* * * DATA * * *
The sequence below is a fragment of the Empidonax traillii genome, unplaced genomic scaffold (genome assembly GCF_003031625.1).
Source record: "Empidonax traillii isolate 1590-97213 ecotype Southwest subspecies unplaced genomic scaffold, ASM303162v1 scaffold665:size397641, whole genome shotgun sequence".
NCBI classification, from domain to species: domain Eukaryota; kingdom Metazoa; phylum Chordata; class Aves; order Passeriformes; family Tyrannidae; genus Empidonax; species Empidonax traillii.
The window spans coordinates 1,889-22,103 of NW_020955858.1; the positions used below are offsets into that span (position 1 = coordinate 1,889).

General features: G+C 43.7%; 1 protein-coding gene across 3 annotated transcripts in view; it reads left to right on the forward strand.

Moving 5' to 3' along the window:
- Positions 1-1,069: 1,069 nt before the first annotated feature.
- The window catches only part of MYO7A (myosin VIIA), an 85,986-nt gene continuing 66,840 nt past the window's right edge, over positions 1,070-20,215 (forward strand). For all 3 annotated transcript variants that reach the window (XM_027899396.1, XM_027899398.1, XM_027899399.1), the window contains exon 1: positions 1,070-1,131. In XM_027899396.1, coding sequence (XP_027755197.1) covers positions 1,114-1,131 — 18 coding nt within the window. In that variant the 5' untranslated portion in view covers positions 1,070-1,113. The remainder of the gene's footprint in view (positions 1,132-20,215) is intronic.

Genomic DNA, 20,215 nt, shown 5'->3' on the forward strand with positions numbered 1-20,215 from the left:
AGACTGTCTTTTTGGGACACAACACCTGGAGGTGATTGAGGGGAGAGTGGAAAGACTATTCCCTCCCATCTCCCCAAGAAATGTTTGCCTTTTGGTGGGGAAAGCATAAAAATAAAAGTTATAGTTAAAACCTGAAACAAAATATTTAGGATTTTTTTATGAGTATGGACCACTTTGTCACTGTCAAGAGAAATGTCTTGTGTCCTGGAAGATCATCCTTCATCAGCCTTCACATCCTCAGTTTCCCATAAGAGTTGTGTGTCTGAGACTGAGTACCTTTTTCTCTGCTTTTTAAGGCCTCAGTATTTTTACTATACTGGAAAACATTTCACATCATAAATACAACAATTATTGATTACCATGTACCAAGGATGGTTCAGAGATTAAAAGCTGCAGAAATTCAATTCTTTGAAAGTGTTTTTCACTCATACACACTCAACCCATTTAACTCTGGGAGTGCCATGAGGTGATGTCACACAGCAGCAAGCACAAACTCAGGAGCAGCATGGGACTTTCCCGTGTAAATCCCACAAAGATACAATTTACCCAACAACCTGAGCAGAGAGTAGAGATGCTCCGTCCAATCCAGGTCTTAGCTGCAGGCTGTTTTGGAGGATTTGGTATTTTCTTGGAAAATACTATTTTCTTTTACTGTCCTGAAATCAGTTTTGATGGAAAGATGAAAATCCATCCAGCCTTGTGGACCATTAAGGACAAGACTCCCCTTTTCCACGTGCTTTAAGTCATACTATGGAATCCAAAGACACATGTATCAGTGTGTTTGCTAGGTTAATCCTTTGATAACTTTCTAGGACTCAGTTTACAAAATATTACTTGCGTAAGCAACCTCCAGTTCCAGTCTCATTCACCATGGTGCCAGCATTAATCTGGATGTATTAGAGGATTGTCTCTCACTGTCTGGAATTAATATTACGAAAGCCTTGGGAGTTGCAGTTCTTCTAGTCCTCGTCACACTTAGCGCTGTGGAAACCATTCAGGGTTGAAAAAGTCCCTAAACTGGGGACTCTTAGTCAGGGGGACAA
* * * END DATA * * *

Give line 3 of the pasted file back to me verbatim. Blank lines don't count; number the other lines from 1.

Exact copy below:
NCBI classification, from domain to species: domain Eukaryota; kingdom Metazoa; phylum Chordata; class Aves; order Passeriformes; family Tyrannidae; genus Empidonax; species Empidonax traillii.